I teach American lit in a public school (10th grade). One of the units is The Revolutionary Period, and my students read and listen to Henry’s entire Speech to the Virginia Convention (the last line of which is the famous quote). They also read The Declaration of Independence (the drafts and final revision) and selections from Thomas Paine’s The Crisis.

    I passionately believe that literature must be taught in its historic context, and I despise “adolescent” literature because teenagers don’t me to teach them angst; they need me to teach them their heritage, and I do.

    goddessoftheclassroom (7331f8)

  13. Patterico:

    (I’m in Hawaii, and I’m blogging. Worse — writing comments on someone else’s blog. Am I infectious?)

    I forget where I heard this one:

    ‘We shall fight on the beaches, we shall fight on the landing grounds, we shall fight in the fields and in the streets, we shall fight in the hills –‘

    ‘I say, Winnie, old shoe… have we considered fighting them in Germany?’

    Dafydd

    Dafydd (3095fc)

  14. Your amazement stems from the quite incorrect assumption that professors of history at Havard University are hired for their knowledge of, and ability to teach, history.

    You obviously haven’t been paying much attention.

    Professors of history at Havard University are hired and rewarded on the basis of the depth of their expressions of contempt for everything that is America.

    “Give me liberty or give me death?” Hell, if you said this at Havard today, they’d just go ahead and shoot you.

    RightNumberOne (11dd90)

  15. My favorite Patrick Henry Quote.
    Possibly his bravest.
    Source: Bartlett’s Quotations.

    Cæsar had his Brutus; Charles the First, his Cromwell; and George the Third [“Treason!” cried the Speaker]—may profit by their example. If this be treason, make the most of it.
    ATTRIBUTION: Speech in the Virginia Convention, 1765.

    Paul Albers (7494b1)

  16. To goddessoftheclassroom:

    Where do you teach? Many would move to your district if they could. Unfortunately, I do feel your gift to your students is the exception, not the norm. (My sons have gone to the top magnet school in Philadelphia, and I have not been impressed).

    MD in Philly (b3202e)

  17. DRJ (Comment #2) –

    Actually, I think it means he canNOT teach at Harvard.

    jim (6482d8)

  18. goddess, good for you, and especially for your students. Kids won’t be inspired or even interested by dumbed down history, but the real thing will do both. Do they read these things aloud, in class? Other things that should be required reading, aloud, in every American history class: the Gettysburg Address, Lincoln’s second innaugural address, MLK’s Letter from a Birmingham Jail, also his I Have a Dream Speech, Robert H. Jackson’s opinion for the Supreme Court in W.Va Board of Ed. v. Burnette (the second flag salute case, 1943. This list could go on for quite a while, I suppose.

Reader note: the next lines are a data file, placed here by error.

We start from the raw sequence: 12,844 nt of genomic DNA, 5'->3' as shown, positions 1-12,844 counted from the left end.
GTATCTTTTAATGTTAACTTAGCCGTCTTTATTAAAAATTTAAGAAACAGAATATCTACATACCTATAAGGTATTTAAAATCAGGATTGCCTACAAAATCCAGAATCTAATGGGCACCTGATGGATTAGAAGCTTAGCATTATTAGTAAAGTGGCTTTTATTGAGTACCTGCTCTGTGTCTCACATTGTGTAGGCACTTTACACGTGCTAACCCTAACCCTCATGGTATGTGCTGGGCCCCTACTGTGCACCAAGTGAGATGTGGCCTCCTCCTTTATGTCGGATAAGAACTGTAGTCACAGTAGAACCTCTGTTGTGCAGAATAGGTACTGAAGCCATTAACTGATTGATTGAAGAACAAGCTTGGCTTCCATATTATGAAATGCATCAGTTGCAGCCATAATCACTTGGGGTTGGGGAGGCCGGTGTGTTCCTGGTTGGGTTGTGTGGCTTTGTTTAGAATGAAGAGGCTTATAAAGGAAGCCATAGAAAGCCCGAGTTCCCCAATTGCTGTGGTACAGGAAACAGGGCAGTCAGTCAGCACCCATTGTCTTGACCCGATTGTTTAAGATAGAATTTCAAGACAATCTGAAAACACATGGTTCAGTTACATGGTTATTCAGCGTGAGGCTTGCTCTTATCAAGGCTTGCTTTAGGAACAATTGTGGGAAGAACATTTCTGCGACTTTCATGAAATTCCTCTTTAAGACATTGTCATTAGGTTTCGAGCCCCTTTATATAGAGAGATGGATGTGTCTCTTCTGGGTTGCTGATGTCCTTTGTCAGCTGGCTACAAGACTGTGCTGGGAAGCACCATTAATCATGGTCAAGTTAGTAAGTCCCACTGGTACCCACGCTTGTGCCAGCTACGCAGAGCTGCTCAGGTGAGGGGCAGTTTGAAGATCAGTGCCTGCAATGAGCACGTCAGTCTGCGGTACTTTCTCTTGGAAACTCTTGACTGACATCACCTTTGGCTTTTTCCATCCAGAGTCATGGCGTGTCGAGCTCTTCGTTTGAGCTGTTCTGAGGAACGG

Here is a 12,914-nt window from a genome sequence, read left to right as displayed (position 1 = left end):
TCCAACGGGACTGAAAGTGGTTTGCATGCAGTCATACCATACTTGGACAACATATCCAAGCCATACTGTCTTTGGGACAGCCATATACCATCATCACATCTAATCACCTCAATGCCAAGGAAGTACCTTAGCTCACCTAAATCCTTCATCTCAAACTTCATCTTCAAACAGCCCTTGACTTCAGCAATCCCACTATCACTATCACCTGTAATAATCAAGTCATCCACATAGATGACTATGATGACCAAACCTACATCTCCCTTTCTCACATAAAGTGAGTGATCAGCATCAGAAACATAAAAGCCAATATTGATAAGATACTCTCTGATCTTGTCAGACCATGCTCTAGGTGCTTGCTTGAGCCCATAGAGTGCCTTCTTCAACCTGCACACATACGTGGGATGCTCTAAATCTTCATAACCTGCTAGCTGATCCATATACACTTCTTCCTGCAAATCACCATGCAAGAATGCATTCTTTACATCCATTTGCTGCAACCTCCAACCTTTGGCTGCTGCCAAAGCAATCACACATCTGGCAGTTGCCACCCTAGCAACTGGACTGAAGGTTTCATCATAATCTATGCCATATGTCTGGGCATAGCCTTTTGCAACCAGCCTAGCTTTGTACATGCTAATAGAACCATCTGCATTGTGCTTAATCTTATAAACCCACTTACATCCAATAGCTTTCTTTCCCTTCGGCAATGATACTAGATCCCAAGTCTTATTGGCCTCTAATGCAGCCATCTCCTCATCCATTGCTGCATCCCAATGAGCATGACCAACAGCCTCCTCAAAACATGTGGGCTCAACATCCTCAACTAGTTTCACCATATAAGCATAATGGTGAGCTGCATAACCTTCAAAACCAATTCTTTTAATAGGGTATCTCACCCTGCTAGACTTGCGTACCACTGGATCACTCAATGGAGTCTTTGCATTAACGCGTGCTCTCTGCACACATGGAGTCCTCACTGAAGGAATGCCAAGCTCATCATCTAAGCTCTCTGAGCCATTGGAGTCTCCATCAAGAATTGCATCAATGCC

TNugent (6128b4)

  19. In a version of the same column that appeared in hte UK papers on Sunday Ferguson did point out that his application for US citizenship was going through the US system.

    But about the Churchill quote? The best part is that every word he uses, every single one, is actually from Anglo-Saxon roots. Not a scrap of romance languages in there.

    Except surrender of course, which is a French concept.

    Tim Worstall (80f419)

  20. Was that Churchill? I had no idea! :)

    Patterico (4e4b70)

  21. goddess:

    I despise “adolescent” literature because teenagers don’t me to teach them angst; they need me to teach them their heritage, and I do.

    A-friggin-men. Would it take another revolution to bring primary sources back into the classroom (other than yours)? Might be worth it…

    biwah (f5ca22)

  22. “Your amazement stems from the quite incorrect assumption that professors of history at Havard University are hired for their knowledge of, and ability to teach, history.”

    More they’re hired for their ability to publish history. I don’t think harvard hires on teaching ability.

    actus (c9e62e)

  23. By Harvard’s exalted standards

    Quoth a professor of history (þPatterico) from Harvard University:
    Longtime Americans take for granted the language and civics tests that would-be Americans have to take. But they’re not easy. One question in the official “Guide to Naturaliza…

    Banana Oil! (6425bf)

  24. I knew both of those, but I didn’t learn them from school. I learned them by reading books as a child.

    Quick, who said this: “These are the times that try men’s souls.”

    And: “We must all hang together or we shall hang separately.”

    By the way did anyone have those cool Cornerstones of Freedom books as a child? I still have my entire collection, more than a hundred. Are those still on the market?

    steve M. (b194b6)

  25. Jim #17 –

    Good one.

    DRJ (15ed57)